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Author Topic: Uncorked and drained... now what do I do?  (Read 266 times)

Offline Candiebears

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Uncorked and drained... now what do I do?
« on: July 17, 2015, 10:22:13 AM »
I uncorked a frame of honey and drained it, for about a week now. most of the honey is out.

What do I do with the frame now?

Do i put it outside for the girls to clean up?

Will they repair the parts of the comb that I messed up or am I supposed to just scrape everything off?
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Online Eric Bosworth

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Re: Uncorked and drained... now what do I do?
« Reply #1 on: July 17, 2015, 10:38:31 AM »
The girls will clean it up. Stick it back in the hive. I have never heard "uncorked" used to refer to honey capping but I kind of like it.
Democracy is two wolves and a lamb voting on what to have for lunch. Liberty is a well-armed lamb contesting the vote.
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Offline Candiebears

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Re: Uncorked and drained... now what do I do?
« Reply #2 on: July 17, 2015, 10:40:21 AM »
The girls will clean it up. Stick it back in the hive. I have never heard "uncorked" used to refer to honey capping but I kind of like it.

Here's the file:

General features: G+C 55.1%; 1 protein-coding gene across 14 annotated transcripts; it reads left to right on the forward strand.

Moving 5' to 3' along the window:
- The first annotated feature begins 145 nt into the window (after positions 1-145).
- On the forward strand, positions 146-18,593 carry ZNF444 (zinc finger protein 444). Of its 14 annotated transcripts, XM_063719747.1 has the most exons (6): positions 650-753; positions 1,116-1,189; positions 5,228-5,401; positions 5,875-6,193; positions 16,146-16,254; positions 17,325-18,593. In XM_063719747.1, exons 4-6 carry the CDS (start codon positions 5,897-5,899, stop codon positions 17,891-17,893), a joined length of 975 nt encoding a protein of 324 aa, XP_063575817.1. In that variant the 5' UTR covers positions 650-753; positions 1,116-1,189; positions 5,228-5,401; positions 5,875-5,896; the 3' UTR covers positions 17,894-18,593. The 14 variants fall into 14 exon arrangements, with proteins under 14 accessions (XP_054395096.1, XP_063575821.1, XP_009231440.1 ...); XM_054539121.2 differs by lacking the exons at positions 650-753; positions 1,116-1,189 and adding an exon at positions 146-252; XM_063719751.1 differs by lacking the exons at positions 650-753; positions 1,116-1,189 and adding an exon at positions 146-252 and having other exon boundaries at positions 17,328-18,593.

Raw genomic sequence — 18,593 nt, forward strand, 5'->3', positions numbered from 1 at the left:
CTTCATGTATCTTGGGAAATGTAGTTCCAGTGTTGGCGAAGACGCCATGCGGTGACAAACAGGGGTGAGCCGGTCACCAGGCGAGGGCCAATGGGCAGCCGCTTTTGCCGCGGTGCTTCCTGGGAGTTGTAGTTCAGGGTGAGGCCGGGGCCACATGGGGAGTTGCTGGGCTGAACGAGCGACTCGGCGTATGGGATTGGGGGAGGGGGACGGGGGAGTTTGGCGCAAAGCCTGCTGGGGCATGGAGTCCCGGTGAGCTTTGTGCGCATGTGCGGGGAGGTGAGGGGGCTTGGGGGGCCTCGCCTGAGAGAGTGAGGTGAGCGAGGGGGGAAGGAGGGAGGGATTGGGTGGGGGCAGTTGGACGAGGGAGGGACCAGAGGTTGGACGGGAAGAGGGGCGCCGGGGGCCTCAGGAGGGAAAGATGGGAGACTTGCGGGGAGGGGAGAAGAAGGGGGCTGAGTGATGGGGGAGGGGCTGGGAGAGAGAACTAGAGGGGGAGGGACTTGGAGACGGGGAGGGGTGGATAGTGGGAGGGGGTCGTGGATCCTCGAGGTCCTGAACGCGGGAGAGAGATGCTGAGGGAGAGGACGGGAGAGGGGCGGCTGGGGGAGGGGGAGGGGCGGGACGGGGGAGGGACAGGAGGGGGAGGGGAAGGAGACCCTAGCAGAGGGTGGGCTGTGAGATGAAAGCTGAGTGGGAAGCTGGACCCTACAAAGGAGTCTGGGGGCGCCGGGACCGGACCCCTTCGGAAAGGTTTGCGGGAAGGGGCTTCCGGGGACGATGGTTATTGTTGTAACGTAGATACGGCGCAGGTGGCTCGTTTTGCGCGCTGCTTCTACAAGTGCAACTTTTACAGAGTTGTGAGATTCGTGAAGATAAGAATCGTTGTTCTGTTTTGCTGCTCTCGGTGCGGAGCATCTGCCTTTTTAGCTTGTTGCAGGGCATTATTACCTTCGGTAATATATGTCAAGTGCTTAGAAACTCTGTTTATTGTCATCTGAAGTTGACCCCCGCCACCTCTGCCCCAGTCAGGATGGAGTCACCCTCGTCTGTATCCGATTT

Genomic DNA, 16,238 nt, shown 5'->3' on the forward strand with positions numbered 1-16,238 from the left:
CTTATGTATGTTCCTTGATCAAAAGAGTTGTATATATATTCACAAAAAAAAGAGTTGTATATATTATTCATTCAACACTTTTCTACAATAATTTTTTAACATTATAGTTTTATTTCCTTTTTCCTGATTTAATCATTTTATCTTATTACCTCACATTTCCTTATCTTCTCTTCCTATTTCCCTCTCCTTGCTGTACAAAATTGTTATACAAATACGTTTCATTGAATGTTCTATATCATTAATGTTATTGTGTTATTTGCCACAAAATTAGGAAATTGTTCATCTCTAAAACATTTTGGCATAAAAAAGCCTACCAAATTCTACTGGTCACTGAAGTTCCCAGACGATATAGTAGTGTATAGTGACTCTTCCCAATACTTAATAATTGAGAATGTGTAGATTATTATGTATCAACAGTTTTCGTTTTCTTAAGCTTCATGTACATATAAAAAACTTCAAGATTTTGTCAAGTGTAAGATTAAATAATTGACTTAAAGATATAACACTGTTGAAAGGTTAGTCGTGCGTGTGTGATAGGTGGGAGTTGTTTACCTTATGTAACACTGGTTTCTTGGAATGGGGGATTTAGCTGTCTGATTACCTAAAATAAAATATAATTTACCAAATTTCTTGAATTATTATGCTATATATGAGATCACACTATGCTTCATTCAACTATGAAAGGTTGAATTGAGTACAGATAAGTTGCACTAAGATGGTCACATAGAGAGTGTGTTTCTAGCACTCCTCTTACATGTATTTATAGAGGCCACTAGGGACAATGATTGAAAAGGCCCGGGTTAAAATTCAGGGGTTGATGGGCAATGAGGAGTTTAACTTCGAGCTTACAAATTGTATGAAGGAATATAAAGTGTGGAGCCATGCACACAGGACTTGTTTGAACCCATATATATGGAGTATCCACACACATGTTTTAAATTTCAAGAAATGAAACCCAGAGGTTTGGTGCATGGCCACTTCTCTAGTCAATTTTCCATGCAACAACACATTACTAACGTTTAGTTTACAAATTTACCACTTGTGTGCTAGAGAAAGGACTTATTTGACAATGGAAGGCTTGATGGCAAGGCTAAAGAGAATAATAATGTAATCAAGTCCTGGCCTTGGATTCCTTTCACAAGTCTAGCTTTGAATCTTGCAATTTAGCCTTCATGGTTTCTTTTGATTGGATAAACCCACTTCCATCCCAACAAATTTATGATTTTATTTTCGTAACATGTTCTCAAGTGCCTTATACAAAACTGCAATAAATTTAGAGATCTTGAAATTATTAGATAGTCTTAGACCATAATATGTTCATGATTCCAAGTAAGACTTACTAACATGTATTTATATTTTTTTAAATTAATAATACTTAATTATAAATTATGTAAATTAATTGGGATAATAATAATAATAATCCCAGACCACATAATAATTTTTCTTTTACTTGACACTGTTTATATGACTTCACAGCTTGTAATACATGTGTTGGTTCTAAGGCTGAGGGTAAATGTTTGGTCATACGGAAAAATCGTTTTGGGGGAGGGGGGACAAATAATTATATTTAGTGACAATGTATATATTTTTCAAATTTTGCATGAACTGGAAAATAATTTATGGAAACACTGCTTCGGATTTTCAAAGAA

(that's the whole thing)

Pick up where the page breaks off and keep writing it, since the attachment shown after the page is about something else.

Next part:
Lol. I meant uncapped. I've been calling the uncapping fork an uncorking fork.. It's been a long week for me!!!

Thanks for the info! :)
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Offline mikecva

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Re: Uncorked and drained... now what do I do?
« Reply #3 on: July 17, 2015, 12:07:00 PM »
Did you take only one frame out? If so put it in the same spot, do not leave it on top of the hive to be cleaned as this could lead to robbing.  - Mike
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Offline Candiebears

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Re: Uncorked and drained... now what do I do?
« Reply #4 on: July 17, 2015, 12:13:40 PM »
Did you take only one frame out? If so put it in the same spot, do not leave it on top of the hive to be cleaned as this could lead to robbing.  - Mike

I did, but placed an empty frame in its spot. Should I switch them? put the empty honey one instead of the empty empty frame?
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Offline Michael Bush

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Re: Uncorked and drained... now what do I do?
« Reply #5 on: July 17, 2015, 12:37:53 PM »